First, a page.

Image via Unsplash

Image via Unsplash


So you’ve gotten the date and time for your first NDIS meeting, congratulations! It’s a step closer to getting the funding that your child needs and deserves.

Here are some tips to help you prepare for the meeting so you can try and get as much funding as possible for your family.

1. Imagine your worst day

The LAC (local area consultant) is going to ask you a LOT of questions, and the advice I was given is to imagine your worst day and answer as if that’s happening. If your child can sometimes use the toilet but is mostly in nappies, then tell them that but emphasise the fact that is indeed a very rare occurrence, that it hasn’t quite ‘clicked’ yet.

2. Have all your paperwork together

This should include something from your paediatrician with your child’s diagnosis on it, and any & all reports from your child’s medical team (speech therapist, occupational therapist, physio, etc). We got a report put together from our speech & occupational therapists for our meeting, it cost around $400 but I would 1000% recommend getting it done. I keep a folder with all of Jackson’s paperwork so nothing gets lost and I know where it all is. I also needed to provide the LAC with my birth certificate and identification documents, so make sure you have all of that ready too in case they ask.

3. Ask your medical team for their opinions

Something I’ve always done and found helpful was asking my son’s medical team (speech and OT mostly) for their opinions, what do they think would be helpful or useful? They might suggest a particular app to help develop speech, or another therapy. They can include that in their report but you can also discuss this with the LAC.

4. Be real

If you feel overwhelmed, depressed, anxious, tell your LAC. This meeting isn’t just about your special needs babe, it’s about your entire family. How are YOU coping? How is your partner coping? How are your other children affected, how are they coping? Give them as much information about yourself and your family as you can, if you think of something after they leave then call/email them and let them know.

5. Look for support groups

Something I found really helpful was asking other parents for their tips and tricks. There are some great support groups for all kinds of non typical children as well as ones for NDIS (NDIS Grassroots, and N.D. NDIS Discussions could be a great starting point for you – both on Facebook).

6. Have a list of goals

You’ll need to write down a list of goals that you’d like your child to work towards for the next 12 months. Try using the SMART method so they are measurable (this will help at your 12 month review). Don’t stress if you can’t think of anything straight away, your LAC will help you. Start with asking yourself “what would help our family function better?” and see what comes to mind. One of Jackson’s goals is to be able to put 4 words together so he can better communicate his needs to those around him.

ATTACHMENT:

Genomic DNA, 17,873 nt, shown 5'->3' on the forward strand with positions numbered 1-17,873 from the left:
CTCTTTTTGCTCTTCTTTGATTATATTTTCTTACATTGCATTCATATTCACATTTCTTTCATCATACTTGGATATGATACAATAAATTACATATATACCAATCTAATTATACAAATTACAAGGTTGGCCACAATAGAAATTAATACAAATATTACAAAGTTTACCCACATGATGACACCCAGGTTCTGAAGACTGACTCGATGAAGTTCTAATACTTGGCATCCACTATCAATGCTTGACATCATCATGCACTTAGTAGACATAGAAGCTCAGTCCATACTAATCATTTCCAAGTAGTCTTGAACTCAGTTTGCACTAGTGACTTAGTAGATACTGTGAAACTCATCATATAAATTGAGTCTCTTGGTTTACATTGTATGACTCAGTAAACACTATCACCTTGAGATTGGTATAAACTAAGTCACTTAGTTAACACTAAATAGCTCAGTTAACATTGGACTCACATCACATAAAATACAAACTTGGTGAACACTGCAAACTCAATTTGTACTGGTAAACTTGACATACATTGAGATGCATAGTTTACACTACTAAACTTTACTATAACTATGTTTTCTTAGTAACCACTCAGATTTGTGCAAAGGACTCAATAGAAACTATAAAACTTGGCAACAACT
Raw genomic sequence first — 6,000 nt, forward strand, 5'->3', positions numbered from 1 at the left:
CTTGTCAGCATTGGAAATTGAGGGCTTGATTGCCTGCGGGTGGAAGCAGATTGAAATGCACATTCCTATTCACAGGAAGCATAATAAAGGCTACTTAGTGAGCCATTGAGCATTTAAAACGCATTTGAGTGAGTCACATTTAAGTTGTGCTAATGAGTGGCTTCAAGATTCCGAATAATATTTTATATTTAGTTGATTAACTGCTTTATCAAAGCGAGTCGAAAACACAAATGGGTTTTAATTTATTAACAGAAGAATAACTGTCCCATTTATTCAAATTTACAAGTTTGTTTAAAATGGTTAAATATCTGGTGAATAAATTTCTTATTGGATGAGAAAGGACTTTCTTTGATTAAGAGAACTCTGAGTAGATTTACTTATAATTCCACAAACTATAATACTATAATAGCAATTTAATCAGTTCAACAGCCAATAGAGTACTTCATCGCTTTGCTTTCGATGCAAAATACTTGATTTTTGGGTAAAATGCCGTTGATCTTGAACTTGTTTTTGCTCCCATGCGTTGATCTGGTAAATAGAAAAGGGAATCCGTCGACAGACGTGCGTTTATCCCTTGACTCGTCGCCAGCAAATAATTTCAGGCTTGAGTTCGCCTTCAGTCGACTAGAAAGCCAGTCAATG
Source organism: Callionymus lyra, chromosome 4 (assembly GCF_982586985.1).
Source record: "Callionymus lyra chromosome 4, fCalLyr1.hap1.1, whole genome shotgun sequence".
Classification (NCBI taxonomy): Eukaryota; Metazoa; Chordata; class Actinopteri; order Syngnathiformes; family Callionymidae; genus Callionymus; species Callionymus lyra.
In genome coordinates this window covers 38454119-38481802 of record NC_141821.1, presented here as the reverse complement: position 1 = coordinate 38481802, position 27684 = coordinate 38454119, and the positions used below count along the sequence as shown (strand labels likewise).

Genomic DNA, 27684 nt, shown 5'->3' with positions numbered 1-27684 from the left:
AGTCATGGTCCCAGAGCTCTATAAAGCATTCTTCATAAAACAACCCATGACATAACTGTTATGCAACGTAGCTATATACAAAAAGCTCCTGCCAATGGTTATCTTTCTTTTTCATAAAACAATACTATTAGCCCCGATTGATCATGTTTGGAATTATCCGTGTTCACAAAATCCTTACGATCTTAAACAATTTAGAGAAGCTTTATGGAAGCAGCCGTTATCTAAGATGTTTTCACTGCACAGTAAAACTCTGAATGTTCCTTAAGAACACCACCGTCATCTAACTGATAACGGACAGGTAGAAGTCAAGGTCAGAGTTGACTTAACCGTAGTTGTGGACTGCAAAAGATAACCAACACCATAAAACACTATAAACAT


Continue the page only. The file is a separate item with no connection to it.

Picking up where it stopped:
7. Write a list of everything you could use

I wrote down two full pages of everything we could use or wanted that would make our lives a little easier, anything we could use money for. I asked for respite care (and it was written in one of the reports we had), and although we didn’t get any, I’m glad I asked because if you don’t ask then you can’t receive. Is your child still in nappies? Ask for nappies, wipes, toilet training aids. Is your child delayed in speech? Ask for weekly or bi-weekly speech therapy, for talking aids (iPad, apps, etc – your speech therapist would have an idea of exactly which ones would be good). Although an iPad isn’t covered, you can get separate funding which is something to ask your medical team and LAC about.

8. Ask questions

If you don’t understand something or want further clarification, then ask. Don’t be scared. You don’t get another shot at this for another 12 months, so ask as many questions as you can. Try to understand as much about the system as you can before the LAC leaves, hell even before they get there. Find out the different types of management for the funds and have an idea of which one you’re leaning towards (self managed, agency managed, plan managed, or a combination). Ask what the pros and cons are of each. Get the LAC’s opinion, see what they’ve found from working within the system.

9. Know that you can appeal the plan

If you don’t agree with something in your plan, or the amount you’ve been allocated then you can appeal it. I haven’t been through this process myself, but just know it’s an option.

10. Be strong

If you’re already at this stage then know that you’re doing the best you absolutely can, but I want you to understand that YOU are your child’s advocate. If you don’t agree with something (not just with NDIS but in life), then fight it. No-one is going to stick up for your child as much as you will, no-one understands your child like you do, no-one knows your child’s needs like you do so if you need to fight tooth and nail to get them the care they need, know that you can and you should.

I wish you the best of luck with your meeting, and hope that these tips can help you feel more prepared and empowered to advocate for your sweet babe. Please leave a comment if you have something you found helpful that wasn’t on this list!

S x